The day started with the civil ceremony, where the man and woman are officially married by a judge. The judge repeatedly warned the couple about the seriousness of marriage and that nothing should separate the two. While she spoke in Kinyarwanda, Raissa translated for me, things like "If you have a lot of kids, don't just remember the oldest son's names but try to remember the names of the others" and "Men are helpless and can't do anything on their own, try to help each other as much as possible".

After the civil ceremony, the couple and the wedding party (including me) changed into traditional ceremonial clothing. The men wore leopard print garments and carried canes made out of cowhide, the women wore bright brown and gold saris and carried handwoven baskets with presents for the respective families. There were two huge tents set up in the backyard of the bride's house, one tent held the bride's family and entourage and the other tent was for the groom's family and entourage. As a part of the groom's entourage, I sat on his side of the tent, while his uncle began negotiations on his behalf. The bride's uncle began by welcoming everyone to the house, servers brought out drinks for everyone and then the negotiations commenced.

With microphones in hand, speaking to the over 200 people gathered in the bride's backyard, the bride's uncle and the groom's uncle gave reasons why the groom was or wasn't worthy of the bride. There were stories told of a time when the bride wanted to get into a school and the groom's family prohibited it through their connections with the headmaster. Another scenario included a close uncle of the bride who was delayed in Kenya and needed to be present before a decision could be made. The groom's uncle then asked one of the pastor's in attendance to pray that the uncle's plane would land in Rwanda that very minute and allow negotiations to continue. Scenario after scenario was presented and finally, an agreement was reached, the bride's family consented to the marriage! The cows were then delivered as a part of the dowry for the bride's hand in marriage. There were no real cows presented but a herder did a cattle call as fictional cows mooed through the loudspeaker. The bride who was in the house while all of this was going on, then came outside to meet her groom. She came out in a beautiful gold sari with diamonds and was led to the tent first to meet the groom's family and then to greet her own. At this point, the other gift bearers and I stood up and carried the gifts to the bride's family as a reward for their daughter's hand.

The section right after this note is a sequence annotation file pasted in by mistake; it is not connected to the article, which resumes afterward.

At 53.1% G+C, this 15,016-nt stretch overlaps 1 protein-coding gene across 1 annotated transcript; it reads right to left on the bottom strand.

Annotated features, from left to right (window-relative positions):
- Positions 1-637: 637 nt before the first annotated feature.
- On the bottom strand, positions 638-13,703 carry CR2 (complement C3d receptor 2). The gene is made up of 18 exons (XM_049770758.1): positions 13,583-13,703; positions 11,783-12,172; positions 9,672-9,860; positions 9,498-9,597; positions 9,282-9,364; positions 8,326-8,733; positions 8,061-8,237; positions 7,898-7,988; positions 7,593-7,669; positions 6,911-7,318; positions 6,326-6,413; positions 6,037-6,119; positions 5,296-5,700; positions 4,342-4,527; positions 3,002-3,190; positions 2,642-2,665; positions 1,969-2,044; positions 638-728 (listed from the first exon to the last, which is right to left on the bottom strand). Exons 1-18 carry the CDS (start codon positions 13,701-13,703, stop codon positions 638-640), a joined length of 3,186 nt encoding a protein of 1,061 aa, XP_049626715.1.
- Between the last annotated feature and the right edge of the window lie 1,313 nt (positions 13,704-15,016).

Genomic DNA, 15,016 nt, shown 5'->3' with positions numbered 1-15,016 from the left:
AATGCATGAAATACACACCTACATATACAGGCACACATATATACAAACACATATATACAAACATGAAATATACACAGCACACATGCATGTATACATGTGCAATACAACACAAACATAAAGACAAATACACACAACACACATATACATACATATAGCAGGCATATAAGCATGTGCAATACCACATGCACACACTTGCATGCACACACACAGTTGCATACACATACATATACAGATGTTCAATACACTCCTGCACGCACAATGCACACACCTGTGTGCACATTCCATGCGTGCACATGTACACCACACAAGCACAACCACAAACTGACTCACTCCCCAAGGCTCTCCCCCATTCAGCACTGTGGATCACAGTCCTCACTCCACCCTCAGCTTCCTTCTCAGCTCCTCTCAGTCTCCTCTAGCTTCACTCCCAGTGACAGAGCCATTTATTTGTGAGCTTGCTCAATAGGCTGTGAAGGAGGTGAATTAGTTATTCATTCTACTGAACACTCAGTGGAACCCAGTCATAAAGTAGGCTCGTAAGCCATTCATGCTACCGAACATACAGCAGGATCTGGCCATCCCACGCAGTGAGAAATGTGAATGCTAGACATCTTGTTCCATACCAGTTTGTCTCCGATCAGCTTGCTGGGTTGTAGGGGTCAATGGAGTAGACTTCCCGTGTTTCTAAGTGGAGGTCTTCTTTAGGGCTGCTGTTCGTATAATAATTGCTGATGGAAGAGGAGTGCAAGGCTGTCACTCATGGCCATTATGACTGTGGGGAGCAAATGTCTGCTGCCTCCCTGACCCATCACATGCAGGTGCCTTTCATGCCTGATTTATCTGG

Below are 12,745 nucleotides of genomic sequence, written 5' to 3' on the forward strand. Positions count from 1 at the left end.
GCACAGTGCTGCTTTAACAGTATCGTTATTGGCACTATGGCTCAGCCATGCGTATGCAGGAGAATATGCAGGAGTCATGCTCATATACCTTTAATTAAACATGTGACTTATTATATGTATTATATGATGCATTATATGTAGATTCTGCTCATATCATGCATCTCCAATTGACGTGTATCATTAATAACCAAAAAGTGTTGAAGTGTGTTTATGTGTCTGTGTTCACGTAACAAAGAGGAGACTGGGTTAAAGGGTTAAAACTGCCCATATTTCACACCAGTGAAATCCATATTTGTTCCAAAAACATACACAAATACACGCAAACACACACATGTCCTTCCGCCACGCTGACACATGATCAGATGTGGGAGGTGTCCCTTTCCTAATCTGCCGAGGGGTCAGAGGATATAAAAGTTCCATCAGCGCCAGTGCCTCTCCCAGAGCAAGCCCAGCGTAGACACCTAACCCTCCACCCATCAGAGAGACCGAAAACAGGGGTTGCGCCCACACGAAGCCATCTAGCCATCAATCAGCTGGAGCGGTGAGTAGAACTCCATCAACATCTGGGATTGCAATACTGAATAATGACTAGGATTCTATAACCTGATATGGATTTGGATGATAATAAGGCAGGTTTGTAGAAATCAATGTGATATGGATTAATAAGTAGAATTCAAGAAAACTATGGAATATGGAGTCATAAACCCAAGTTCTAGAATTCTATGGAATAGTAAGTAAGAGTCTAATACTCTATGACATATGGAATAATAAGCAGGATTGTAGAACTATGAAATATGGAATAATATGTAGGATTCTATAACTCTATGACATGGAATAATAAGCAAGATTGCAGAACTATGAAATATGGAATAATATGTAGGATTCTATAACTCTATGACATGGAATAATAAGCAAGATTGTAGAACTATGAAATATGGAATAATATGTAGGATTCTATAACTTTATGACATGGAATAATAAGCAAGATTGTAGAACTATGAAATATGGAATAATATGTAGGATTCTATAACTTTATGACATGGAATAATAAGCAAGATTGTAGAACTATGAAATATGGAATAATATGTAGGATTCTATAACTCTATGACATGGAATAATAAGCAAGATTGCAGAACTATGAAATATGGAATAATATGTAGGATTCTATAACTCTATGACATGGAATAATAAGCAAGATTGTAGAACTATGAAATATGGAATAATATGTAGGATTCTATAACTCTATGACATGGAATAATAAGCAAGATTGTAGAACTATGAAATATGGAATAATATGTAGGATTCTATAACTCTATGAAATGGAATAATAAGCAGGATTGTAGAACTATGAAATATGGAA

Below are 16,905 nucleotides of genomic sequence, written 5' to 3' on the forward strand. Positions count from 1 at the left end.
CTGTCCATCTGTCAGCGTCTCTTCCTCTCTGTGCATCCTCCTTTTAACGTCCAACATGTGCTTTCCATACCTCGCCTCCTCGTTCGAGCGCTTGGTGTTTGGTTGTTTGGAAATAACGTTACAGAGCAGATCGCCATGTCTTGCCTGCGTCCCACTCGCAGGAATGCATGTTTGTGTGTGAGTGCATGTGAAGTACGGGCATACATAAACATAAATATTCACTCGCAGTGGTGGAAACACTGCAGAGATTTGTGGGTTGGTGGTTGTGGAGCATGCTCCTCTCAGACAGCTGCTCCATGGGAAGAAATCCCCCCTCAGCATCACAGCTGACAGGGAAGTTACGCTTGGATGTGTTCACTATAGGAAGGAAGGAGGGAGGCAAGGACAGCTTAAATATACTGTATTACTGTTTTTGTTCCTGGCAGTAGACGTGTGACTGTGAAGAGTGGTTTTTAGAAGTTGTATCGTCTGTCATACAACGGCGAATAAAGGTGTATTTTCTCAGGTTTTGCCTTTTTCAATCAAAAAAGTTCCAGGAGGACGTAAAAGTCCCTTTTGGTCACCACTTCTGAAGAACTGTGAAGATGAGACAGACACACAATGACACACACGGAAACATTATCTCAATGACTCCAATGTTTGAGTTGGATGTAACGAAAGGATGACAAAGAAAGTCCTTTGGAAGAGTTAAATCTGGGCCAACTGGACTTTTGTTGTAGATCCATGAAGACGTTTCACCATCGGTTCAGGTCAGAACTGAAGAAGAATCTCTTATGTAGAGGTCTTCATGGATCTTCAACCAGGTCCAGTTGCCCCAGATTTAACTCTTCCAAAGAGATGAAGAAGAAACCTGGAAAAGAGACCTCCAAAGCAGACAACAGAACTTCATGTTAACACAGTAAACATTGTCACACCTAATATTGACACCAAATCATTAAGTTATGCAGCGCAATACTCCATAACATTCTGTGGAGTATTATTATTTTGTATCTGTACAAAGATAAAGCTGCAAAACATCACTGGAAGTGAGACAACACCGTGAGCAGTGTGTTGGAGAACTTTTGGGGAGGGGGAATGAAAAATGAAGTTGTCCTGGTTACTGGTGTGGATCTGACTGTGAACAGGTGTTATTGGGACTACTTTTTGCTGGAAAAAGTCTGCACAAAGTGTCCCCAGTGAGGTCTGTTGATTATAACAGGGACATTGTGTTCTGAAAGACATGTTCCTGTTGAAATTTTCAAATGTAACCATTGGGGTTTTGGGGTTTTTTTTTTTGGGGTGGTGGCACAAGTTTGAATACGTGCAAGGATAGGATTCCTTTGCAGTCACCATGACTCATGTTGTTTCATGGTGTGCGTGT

I walked behind the bride and groom and presented the bride's mother with a gift. After that,  I took my place with the bridal party in a special tent. I watched as the groom slipped the engagement ring on the bride's finger and spoke to the guests. After that we walked inside the house, where we were given urns filled with milk as a reward for our service. As the night wrapped up, we went to another location with the groom's family where we ate and the family began to make wedding preparations. In Rwanda, it is customary for the groom's family to plan the wedding. The official wedding ceremony will take place in May. The entire ceremony was over four hours and it was truly a beautiful day!

Now if anyone is confused by anything I've just said, let me clarify, the couple were indeed married in a civil ceremony and then the groom proposed to the bride after her family approved. The "real"wedding will take place in May. Since I was in the ceremony, I didn't get to take a lot of pictures, here are a couple of pics that I managed to sneak in....


Me in my sari

The tents 
The groomsmen meeting the parents

The bride and groom

The gift bearers





2 comments:

  1. Look at you, immersing yourself into the Rwandan life!

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  2. This is awesome YoYo. You look gorgeous and you are glowing. I am happy that Rwanda has been a great experience for you. Love you.